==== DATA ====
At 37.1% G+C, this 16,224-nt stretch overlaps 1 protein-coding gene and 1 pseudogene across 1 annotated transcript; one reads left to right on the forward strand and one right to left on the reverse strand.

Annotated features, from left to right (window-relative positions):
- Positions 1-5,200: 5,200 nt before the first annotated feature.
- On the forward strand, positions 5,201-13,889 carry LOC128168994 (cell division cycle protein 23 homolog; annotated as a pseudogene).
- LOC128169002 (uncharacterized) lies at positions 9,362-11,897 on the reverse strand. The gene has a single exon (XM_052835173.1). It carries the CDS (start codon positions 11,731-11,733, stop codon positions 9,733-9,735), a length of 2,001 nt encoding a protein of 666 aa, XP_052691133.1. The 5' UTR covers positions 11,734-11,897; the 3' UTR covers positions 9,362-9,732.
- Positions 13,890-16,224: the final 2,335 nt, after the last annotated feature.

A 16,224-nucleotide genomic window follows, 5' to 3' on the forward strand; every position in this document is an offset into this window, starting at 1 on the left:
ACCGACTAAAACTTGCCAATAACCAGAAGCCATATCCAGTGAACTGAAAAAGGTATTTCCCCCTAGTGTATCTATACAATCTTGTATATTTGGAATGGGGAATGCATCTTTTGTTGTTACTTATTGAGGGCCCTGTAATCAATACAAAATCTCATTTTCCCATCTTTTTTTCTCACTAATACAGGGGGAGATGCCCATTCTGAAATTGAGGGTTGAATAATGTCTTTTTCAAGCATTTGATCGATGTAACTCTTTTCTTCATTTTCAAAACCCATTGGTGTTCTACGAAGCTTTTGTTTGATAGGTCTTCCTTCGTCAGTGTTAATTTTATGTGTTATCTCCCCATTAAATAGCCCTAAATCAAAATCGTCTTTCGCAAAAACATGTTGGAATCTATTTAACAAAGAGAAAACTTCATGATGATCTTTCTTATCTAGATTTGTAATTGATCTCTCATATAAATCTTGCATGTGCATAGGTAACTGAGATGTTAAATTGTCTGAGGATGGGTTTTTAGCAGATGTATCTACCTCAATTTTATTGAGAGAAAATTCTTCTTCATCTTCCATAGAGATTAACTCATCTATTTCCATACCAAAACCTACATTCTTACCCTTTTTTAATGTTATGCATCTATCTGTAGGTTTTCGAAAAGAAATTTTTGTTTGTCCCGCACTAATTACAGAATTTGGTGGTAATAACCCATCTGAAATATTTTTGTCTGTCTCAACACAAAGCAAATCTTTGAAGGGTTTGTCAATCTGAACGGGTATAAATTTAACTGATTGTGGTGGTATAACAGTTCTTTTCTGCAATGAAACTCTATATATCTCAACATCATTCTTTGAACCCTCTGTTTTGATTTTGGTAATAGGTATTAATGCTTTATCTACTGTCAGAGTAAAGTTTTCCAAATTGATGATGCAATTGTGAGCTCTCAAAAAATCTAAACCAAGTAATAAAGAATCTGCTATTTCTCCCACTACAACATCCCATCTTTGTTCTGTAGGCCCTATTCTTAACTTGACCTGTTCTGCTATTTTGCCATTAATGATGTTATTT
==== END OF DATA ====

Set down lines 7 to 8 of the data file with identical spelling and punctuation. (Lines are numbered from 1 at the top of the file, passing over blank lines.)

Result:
A 16,224-nucleotide genomic window follows, 5' to 3' on the forward strand; every position in this document is an offset into this window, starting at 1 on the left:
ACCGACTAAAACTTGCCAATAACCAGAAGCCATATCCAGTGAACTGAAAAAGGTATTTCCCCCTAGTGTATCTATACAATCTTGTATATTTGGAATGGGGAATGCATCTTTTGTTGTTACTTATTGAGGGCCCTGTAATCAATACAAAATCTCATTTTCCCATCTTTTTTTCTCACTAATACAGGGGGAGATGCCCATTCTGAAATTGAGGGTTGAATAATGTCTTTTTCAAGCATTTGATCGATGTAACTCTTTTCTTCATTTTCAAAACCCATTGGTGTTCTACGAAGCTTTTGTTTGATAGGTCTTCCTTCGTCAGTGTTAATTTTATGTGTTATCTCCCCATTAAATAGCCCTAAATCAAAATCGTCTTTCGCAAAAACATGTTGGAATCTATTTAACAAAGAGAAAACTTCATGATGATCTTTCTTATCTAGATTTGTAATTGATCTCTCATATAAATCTTGCATGTGCATAGGTAACTGAGATGTTAAATTGTCTGAGGATGGGTTTTTAGCAGATGTATCTACCTCAATTTTATTGAGAGAAAATTCTTCTTCATCTTCCATAGAGATTAACTCATCTATTTCCATACCAAAACCTACATTCTTACCCTTTTTTAATGTTATGCATCTATCTGTAGGTTTTCGAAAAGAAATTTTTGTTTGTCCCGCACTAATTACAGAATTTGGTGGTAATAACCCATCTGAAATATTTTTGTCTGTCTCAACACAAAGCAAATCTTTGAAGGGTTTGTCAATCTGAACGGGTATAAATTTAACTGATTGTGGTGGTATAACAGTTCTTTTCTGCAATGAAACTCTATATATCTCAACATCATTCTTTGAACCCTCTGTTTTGATTTTGGTAATAGGTATTAATGCTTTATCTACTGTCAGAGTAAAGTTTTCCAAATTGATGATGCAATTGTGAGCTCTCAAAAAATCTAAACCAAGTAATAAAGAATCTGCTATTTCTCCCACTACAACATCCCATCTTTGTTCTGTAGGCCCTATTCTTAACTTGACCTGTTCTGCTATTTTGCCATTAATGATGTTATTT